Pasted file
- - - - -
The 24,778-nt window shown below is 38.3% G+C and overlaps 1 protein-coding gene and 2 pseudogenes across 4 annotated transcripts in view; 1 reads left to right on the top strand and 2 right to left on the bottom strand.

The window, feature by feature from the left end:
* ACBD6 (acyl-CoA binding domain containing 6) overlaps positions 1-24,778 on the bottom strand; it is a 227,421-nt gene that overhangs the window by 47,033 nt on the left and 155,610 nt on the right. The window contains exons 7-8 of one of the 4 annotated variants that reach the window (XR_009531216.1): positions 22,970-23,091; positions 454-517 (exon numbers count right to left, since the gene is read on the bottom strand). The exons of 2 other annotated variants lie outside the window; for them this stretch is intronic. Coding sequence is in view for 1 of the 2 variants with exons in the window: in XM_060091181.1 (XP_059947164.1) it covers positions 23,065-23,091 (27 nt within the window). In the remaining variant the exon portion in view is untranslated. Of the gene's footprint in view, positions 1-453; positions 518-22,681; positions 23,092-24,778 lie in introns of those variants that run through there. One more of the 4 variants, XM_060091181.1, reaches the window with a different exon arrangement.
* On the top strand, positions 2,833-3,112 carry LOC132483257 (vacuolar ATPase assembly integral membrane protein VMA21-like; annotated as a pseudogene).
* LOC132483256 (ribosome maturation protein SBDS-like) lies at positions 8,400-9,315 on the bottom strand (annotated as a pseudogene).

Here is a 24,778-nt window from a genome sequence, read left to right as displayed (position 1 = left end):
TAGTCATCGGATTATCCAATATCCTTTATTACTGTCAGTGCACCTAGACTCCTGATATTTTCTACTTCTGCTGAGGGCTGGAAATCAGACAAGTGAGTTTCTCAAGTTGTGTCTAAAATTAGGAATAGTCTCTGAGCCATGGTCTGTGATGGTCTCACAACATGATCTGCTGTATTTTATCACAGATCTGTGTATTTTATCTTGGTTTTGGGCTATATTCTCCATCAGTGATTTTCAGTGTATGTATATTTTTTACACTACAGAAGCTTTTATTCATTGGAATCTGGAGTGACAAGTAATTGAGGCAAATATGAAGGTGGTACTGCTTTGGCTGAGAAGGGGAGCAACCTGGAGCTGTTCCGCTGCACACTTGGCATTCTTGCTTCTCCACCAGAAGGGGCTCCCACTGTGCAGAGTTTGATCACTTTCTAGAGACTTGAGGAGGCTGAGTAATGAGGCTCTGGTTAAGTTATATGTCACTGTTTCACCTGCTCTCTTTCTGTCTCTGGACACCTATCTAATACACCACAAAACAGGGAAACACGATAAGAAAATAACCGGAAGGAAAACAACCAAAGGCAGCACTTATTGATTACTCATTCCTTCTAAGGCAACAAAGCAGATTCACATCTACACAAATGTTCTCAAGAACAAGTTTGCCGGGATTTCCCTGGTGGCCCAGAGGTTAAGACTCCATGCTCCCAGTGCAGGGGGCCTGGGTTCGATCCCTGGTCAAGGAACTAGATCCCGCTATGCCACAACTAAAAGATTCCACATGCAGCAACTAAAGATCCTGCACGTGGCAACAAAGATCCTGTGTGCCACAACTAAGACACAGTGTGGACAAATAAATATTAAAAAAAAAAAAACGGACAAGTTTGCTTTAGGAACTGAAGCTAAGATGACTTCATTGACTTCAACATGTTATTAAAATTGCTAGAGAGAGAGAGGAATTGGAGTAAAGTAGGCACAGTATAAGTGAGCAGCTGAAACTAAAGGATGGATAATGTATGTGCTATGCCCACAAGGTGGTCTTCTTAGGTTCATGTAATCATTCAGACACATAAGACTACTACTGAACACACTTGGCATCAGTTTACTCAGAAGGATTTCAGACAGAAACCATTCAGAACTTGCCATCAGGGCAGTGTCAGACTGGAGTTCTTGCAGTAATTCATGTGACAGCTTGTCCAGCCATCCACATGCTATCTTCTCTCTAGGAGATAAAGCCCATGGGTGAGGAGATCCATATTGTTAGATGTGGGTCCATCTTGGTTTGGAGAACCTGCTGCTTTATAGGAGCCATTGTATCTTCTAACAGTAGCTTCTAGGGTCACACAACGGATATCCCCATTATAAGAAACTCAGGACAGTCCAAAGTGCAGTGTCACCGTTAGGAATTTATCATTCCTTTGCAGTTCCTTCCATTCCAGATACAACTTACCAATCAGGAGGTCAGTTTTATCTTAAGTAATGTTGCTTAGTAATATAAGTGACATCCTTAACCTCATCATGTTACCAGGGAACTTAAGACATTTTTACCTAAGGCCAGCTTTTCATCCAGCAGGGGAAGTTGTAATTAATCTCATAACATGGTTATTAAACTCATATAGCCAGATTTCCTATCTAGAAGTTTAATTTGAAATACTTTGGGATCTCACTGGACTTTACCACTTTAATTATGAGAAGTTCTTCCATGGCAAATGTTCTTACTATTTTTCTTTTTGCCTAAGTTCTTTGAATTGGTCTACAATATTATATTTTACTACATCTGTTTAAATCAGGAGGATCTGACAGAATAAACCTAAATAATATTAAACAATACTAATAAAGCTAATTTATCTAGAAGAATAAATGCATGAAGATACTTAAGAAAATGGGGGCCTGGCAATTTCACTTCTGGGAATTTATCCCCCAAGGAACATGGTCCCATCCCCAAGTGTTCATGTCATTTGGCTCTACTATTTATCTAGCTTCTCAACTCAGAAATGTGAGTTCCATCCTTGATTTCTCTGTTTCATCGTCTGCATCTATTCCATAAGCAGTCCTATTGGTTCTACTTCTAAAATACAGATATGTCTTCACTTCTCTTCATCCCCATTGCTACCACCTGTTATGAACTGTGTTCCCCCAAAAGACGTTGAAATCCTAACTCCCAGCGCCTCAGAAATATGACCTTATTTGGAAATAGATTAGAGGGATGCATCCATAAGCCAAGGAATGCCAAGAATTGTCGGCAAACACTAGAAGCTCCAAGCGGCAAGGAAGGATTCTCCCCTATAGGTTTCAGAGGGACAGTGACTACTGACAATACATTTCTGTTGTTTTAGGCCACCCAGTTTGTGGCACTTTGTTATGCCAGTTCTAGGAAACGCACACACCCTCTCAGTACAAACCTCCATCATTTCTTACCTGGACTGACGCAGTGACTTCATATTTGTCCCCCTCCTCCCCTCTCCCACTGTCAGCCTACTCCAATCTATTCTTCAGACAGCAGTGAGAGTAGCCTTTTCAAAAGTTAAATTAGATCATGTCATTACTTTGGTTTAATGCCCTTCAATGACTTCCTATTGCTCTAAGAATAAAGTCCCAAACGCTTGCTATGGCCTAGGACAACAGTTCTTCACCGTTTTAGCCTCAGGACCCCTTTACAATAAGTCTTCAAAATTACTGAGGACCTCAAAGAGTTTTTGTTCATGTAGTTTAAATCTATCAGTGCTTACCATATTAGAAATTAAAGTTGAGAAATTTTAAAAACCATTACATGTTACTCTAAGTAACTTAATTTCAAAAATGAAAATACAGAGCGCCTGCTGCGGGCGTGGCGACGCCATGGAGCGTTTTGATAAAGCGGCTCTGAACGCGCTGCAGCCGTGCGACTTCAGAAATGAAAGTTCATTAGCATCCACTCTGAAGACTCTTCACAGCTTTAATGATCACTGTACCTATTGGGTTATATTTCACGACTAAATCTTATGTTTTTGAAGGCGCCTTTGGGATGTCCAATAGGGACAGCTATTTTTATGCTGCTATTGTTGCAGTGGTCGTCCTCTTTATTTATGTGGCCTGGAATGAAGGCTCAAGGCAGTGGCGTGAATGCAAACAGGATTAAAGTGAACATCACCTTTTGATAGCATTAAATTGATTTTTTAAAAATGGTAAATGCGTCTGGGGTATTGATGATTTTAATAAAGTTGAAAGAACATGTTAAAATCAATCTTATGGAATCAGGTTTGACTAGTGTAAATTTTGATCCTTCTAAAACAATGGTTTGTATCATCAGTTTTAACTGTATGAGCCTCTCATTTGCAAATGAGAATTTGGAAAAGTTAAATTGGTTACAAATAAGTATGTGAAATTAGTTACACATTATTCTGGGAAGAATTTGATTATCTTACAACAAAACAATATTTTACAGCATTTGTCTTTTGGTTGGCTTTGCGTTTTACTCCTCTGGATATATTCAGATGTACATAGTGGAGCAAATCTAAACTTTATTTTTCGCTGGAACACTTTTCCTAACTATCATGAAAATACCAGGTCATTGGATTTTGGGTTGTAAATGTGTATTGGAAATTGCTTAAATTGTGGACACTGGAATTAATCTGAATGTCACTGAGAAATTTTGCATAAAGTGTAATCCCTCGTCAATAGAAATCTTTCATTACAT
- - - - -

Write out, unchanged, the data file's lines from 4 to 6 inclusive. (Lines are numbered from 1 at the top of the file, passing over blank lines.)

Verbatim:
* On the top strand, positions 2,833-3,112 carry LOC132483257 (vacuolar ATPase assembly integral membrane protein VMA21-like; annotated as a pseudogene).
* LOC132483256 (ribosome maturation protein SBDS-like) lies at positions 8,400-9,315 on the bottom strand (annotated as a pseudogene).

Here is a 24,778-nt window from a genome sequence, read left to right as displayed (position 1 = left end):